Research from Forrester shows that cross-border trade globally will grow much more strongly than domestic trade in the UK, US and EU over the next ten years. The report reveals that cross-border sales will grow 17% between 2017 and 2022, compared with just 12% for e-commerce generally.
It’s barely surprising that the big reasons why people buy cross-border are to get goods they can’t find locally and to make savings. Slightly more surprising is it to note that two-thirds of cross-border online shopping is done through the various marketplaces. The boost in cross-border trade has several reasons: the localization quality of marketplace and e-commerce sites has improved. They are way better in serving international customers. More choices and better logistics when it comes to fulfilment are a big help too. One more accelerator of cross-border sales is the bigger choice when it comes to international payment. The popularity of mobile, especially in countries where many (or most) people don’t have a desktop or laptop computer is also crucial.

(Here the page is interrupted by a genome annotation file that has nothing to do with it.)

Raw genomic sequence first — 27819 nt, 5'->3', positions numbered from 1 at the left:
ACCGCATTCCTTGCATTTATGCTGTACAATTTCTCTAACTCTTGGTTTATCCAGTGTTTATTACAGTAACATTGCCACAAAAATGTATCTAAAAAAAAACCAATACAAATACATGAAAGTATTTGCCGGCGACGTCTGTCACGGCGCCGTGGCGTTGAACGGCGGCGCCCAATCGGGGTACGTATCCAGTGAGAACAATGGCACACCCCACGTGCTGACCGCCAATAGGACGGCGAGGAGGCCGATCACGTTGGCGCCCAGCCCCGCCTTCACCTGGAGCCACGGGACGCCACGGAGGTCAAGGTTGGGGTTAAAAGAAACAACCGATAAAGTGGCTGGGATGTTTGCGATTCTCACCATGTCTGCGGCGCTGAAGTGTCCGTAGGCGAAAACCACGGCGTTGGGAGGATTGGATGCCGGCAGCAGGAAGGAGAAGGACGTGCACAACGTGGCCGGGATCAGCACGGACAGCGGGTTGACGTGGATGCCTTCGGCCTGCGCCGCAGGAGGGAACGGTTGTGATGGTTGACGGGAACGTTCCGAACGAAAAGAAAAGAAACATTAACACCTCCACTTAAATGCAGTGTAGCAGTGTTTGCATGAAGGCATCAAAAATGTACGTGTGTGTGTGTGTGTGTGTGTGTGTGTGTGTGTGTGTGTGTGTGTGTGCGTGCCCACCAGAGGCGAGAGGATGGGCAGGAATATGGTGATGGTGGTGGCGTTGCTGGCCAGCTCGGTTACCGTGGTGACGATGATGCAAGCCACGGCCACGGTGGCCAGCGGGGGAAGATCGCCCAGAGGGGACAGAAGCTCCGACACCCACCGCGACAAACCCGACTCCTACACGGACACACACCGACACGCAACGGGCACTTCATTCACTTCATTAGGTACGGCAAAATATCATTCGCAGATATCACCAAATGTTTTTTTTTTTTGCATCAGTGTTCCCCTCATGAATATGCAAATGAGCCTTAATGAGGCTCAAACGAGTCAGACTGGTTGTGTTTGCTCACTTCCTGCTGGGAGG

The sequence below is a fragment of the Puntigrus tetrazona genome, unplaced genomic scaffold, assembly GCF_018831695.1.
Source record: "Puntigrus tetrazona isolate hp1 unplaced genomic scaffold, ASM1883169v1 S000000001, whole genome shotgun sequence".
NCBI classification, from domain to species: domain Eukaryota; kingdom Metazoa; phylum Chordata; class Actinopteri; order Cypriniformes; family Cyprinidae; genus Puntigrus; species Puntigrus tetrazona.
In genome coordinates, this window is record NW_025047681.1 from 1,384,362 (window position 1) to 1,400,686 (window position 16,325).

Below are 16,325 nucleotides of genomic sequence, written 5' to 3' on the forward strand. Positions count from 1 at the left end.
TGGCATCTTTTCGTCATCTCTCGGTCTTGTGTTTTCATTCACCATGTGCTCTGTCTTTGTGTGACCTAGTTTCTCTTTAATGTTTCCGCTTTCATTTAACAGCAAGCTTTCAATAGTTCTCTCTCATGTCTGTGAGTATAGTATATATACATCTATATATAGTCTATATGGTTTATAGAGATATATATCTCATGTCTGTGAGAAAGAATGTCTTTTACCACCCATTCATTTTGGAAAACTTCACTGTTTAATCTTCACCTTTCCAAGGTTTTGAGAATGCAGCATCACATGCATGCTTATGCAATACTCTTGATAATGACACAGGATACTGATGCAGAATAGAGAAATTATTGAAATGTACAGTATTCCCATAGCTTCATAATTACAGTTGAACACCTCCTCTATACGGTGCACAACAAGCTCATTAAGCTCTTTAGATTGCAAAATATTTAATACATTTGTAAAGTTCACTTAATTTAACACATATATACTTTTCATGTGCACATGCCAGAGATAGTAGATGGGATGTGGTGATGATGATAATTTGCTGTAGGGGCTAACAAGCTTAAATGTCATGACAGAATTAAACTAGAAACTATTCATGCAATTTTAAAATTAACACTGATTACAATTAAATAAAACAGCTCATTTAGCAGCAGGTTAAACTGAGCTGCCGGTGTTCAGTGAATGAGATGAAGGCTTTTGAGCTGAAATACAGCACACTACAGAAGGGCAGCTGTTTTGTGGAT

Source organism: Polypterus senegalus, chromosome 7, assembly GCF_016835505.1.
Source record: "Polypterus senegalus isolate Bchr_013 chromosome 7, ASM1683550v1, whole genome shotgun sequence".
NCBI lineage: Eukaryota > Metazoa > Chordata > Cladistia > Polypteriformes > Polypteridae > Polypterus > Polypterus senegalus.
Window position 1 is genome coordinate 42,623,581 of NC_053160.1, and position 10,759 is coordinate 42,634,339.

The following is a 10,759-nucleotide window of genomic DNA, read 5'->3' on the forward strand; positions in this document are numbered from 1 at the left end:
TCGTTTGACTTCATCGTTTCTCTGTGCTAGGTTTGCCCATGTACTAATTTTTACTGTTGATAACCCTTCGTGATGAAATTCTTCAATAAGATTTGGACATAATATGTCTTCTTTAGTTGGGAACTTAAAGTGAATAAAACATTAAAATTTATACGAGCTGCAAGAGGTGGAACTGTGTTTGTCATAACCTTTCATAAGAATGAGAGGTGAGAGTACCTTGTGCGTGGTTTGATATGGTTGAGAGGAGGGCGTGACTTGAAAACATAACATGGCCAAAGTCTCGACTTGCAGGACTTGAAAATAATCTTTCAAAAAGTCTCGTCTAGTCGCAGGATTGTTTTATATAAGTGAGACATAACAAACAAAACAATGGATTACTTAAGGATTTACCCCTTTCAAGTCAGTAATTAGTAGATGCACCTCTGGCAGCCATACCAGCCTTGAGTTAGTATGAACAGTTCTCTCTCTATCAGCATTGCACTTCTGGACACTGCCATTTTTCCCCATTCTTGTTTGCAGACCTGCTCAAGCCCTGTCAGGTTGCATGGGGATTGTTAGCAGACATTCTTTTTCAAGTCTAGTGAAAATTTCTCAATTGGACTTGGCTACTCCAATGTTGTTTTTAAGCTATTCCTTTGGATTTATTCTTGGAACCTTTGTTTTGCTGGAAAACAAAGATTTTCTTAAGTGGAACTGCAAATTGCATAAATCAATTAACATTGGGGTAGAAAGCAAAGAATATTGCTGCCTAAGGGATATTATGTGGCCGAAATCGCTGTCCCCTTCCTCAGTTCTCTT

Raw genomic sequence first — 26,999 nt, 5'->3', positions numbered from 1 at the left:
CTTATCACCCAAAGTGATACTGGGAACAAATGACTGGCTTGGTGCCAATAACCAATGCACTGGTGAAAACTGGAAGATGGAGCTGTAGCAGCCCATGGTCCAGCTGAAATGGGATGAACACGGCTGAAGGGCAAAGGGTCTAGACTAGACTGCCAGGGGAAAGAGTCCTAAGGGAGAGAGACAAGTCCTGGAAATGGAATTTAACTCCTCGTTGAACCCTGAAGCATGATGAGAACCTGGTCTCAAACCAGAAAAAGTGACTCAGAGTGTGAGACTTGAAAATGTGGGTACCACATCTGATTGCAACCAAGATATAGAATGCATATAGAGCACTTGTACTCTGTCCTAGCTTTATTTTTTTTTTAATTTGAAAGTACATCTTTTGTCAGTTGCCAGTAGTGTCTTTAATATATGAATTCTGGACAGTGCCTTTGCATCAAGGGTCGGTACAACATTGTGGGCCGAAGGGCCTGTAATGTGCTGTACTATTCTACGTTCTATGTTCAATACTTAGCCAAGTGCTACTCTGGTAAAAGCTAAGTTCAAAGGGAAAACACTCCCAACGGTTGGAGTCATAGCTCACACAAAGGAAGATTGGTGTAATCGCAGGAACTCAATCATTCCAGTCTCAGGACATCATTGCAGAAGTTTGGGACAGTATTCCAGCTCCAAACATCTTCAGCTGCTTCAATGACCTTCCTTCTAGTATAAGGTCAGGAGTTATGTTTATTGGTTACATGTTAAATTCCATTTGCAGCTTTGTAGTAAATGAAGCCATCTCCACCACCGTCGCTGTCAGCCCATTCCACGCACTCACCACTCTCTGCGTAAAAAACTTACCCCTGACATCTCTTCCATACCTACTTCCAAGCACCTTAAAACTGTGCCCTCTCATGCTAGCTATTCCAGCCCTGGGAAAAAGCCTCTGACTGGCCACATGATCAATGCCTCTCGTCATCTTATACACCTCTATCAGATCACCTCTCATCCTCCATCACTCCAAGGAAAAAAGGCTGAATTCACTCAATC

The biggest cross-border shoppers will be the Chinese. according to the Forrester research, half of the global cross-border shopping trade will be from China in 2017. It is expected that this number will grow. It is said that 200 million Chinese shoppers will buy overseas on 2020. This would mean the total number of imported goods bought online will reach $245 billion. The key position is reserved for Alibaba, which has been continuingly promoting its Tmall proposition.
The deal between Stipe and Alipay and WeChat’s will grease the wheels as well, while it will be easier for Chinese shoppers to make cross-border payments.